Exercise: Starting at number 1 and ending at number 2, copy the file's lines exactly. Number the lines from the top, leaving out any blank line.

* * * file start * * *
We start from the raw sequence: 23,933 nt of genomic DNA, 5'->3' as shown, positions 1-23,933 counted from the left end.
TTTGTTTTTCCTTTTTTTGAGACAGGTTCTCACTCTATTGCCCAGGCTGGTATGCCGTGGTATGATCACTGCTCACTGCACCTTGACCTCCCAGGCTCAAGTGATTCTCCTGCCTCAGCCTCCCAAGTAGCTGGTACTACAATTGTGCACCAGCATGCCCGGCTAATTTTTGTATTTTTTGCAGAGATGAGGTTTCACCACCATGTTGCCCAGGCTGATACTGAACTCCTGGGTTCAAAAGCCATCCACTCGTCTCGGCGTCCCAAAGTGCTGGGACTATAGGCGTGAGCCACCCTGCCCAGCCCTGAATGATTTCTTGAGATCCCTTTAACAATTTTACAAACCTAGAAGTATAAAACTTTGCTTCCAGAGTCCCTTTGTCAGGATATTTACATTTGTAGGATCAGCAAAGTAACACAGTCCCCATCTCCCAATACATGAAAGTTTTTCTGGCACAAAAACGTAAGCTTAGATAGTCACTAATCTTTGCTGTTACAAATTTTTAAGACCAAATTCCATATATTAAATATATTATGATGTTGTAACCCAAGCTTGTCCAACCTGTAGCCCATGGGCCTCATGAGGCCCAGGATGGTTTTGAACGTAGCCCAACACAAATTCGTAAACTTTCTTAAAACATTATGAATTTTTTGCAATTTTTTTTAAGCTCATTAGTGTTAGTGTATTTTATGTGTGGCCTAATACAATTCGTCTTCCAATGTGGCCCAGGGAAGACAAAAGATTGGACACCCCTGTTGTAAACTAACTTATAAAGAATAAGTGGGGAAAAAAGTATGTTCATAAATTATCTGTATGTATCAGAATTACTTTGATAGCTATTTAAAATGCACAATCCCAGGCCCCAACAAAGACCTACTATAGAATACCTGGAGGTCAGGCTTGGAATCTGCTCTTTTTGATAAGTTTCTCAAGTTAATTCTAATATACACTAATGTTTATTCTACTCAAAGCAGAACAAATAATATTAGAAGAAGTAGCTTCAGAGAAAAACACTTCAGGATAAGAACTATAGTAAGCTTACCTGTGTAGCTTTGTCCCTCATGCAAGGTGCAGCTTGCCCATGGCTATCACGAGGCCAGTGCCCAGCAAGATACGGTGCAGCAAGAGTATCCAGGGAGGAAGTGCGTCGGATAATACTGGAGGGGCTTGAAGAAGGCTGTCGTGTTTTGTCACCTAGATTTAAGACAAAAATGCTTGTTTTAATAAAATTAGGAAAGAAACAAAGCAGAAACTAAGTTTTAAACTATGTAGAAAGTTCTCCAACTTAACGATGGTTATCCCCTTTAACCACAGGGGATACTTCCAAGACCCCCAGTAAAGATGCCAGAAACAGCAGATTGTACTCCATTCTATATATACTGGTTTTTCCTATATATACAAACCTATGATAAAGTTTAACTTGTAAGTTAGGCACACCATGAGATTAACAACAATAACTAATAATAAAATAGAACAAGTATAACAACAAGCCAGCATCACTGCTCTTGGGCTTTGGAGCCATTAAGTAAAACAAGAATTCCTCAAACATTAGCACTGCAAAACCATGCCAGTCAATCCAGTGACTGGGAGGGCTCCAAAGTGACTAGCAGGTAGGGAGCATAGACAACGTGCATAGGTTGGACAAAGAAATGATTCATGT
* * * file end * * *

We start from the raw sequence: 23,933 nt of genomic DNA, 5'->3' as shown, positions 1-23,933 counted from the left end.
TTTGTTTTTCCTTTTTTTGAGACAGGTTCTCACTCTATTGCCCAGGCTGGTATGCCGTGGTATGATCACTGCTCACTGCACCTTGACCTCCCAGGCTCAAGTGATTCTCCTGCCTCAGCCTCCCAAGTAGCTGGTACTACAATTGTGCACCAGCATGCCCGGCTAATTTTTGTATTTTTTGCAGAGATGAGGTTTCACCACCATGTTGCCCAGGCTGATACTGAACTCCTGGGTTCAAAAGCCATCCACTCGTCTCGGCGTCCCAAAGTGCTGGGACTATAGGCGTGAGCCACCCTGCCCAGCCCTGAATGATTTCTTGAGATCCCTTTAACAATTTTACAAACCTAGAAGTATAAAACTTTGCTTCCAGAGTCCCTTTGTCAGGATATTTACATTTGTAGGATCAGCAAAGTAACACAGTCCCCATCTCCCAATACATGAAAGTTTTTCTGGCACAAAAACGTAAGCTTAGATAGTCACTAATCTTTGCTGTTACAAATTTTTAAGACCAAATTCCATATATTAAATATATTATGATGTTGTAACCCAAGCTTGTCCAACCTGTAGCCCATGGGCCTCATGAGGCCCAGGATGGTTTTGAACGTAGCCCAACACAAATTCGTAAACTTTCTTAAAACATTATGAATTTTTTGCAATTTTTTTTAAGCTCATTAGTGTTAGTGTATTTTATGTGTGGCCTAATACAATTCGTCTTCCAATGTGGCCCAGGGAAGACAAAAGATTGGACACCCCTGTTGTAAACTAACTTATAAAGAATAAGTGGGGAAAAAAGTATGTTCATAAATTATCTGTATGTATCAGAATTACTTTGATAGCTATTTAAAATGCACAATCCCAGGCCCCAACAAAGACCTACTATAGAATACCTGGAGGTCAGGCTTGGAATCTGCTCTTTTTGATAAGTTTCTCAAGTTAATTCTAATATACACTAATGTTTATTCTACTCAAAGCAGAACAAATAATATTAGAAGAAGTAGCTTCAGAGAAAAACACTTCAGGATAAGAACTATAGTAAGCTTACCTGTGTAGCTTTGTCCCTCATGCAAGGTGCAGCTTGCCCATGGCTATCACGAGGCCAGTGCCCAGCAAGATACGGTGCAGCAAGAGTATCCAGGGAGGAAGTGCGTCGGATAATACTGGAGGGGCTTGAAGAAGGCTGTCGTGTTTTGTCACCTAGATTTAAGACAAAAATGCTTGTTTTAATAAAATTAGGAAAGAAACAAAGCAGAAACTAAGTTTTAAACTATGTAGAAAGTTCTCCAACTTAACGATGGTTATCCCCTTTAACCACAGGGGATACTTCCAAGACCCCCAGTAAAGATGCCAGAAACAGCAGATTGTACTCCATTCTATATATACTGGTTTTTCCTATATATACAAACCTATGATAAAGTTTAACTTGTAAGTTAGGCACACCATGAGATTAACAACAATAACTAATAATAAAATAGAACAAGTATAACAACAAGCCAGCATCACTGCTCTTGGGCTTTGGAGCCATTAAGTAAAACAAGAATTCCTCAAACATTAGCACTGCAAAACCATGCCAGTCAATCCAGTGACTGGGAGGGCTCCAAAGTGACTAGCAGGTAGGGAGCATAGACAACGTGCATAGGTTGGACAAAGAAATGATTCATGT